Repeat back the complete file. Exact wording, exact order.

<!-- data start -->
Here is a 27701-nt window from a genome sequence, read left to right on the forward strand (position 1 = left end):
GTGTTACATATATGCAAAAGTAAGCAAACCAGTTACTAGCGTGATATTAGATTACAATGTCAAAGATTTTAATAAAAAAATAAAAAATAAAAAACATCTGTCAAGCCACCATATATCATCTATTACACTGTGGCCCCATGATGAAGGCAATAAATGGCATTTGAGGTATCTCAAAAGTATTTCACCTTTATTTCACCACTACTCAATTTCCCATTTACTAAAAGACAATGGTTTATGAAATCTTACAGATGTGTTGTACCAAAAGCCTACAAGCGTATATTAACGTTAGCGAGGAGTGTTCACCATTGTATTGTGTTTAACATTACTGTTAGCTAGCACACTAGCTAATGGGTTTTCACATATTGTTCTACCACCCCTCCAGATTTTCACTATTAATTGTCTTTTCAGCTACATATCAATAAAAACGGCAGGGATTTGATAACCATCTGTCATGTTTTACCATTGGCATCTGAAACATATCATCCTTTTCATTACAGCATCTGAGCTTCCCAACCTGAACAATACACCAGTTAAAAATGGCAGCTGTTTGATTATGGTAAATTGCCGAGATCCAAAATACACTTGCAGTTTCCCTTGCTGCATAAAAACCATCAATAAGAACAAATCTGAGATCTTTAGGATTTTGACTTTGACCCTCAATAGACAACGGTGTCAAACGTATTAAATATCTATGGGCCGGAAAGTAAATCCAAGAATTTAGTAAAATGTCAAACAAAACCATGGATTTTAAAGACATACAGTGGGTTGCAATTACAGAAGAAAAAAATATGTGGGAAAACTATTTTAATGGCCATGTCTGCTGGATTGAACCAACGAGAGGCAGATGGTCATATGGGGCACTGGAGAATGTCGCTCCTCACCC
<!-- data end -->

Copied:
Here is a 27701-nt window from a genome sequence, read left to right on the forward strand (position 1 = left end):
GTGTTACATATATGCAAAAGTAAGCAAACCAGTTACTAGCGTGATATTAGATTACAATGTCAAAGATTTTAATAAAAAAATAAAAAATAAAAAACATCTGTCAAGCCACCATATATCATCTATTACACTGTGGCCCCATGATGAAGGCAATAAATGGCATTTGAGGTATCTCAAAAGTATTTCACCTTTATTTCACCACTACTCAATTTCCCATTTACTAAAAGACAATGGTTTATGAAATCTTACAGATGTGTTGTACCAAAAGCCTACAAGCGTATATTAACGTTAGCGAGGAGTGTTCACCATTGTATTGTGTTTAACATTACTGTTAGCTAGCACACTAGCTAATGGGTTTTCACATATTGTTCTACCACCCCTCCAGATTTTCACTATTAATTGTCTTTTCAGCTACATATCAATAAAAACGGCAGGGATTTGATAACCATCTGTCATGTTTTACCATTGGCATCTGAAACATATCATCCTTTTCATTACAGCATCTGAGCTTCCCAACCTGAACAATACACCAGTTAAAAATGGCAGCTGTTTGATTATGGTAAATTGCCGAGATCCAAAATACACTTGCAGTTTCCCTTGCTGCATAAAAACCATCAATAAGAACAAATCTGAGATCTTTAGGATTTTGACTTTGACCCTCAATAGACAACGGTGTCAAACGTATTAAATATCTATGGGCCGGAAAGTAAATCCAAGAATTTAGTAAAATGTCAAACAAAACCATGGATTTTAAAGACATACAGTGGGTTGCAATTACAGAAGAAAAAAATATGTGGGAAAACTATTTTAATGGCCATGTCTGCTGGATTGAACCAACGAGAGGCAGATGGTCATATGGGGCACTGGAGAATGTCGCTCCTCACCC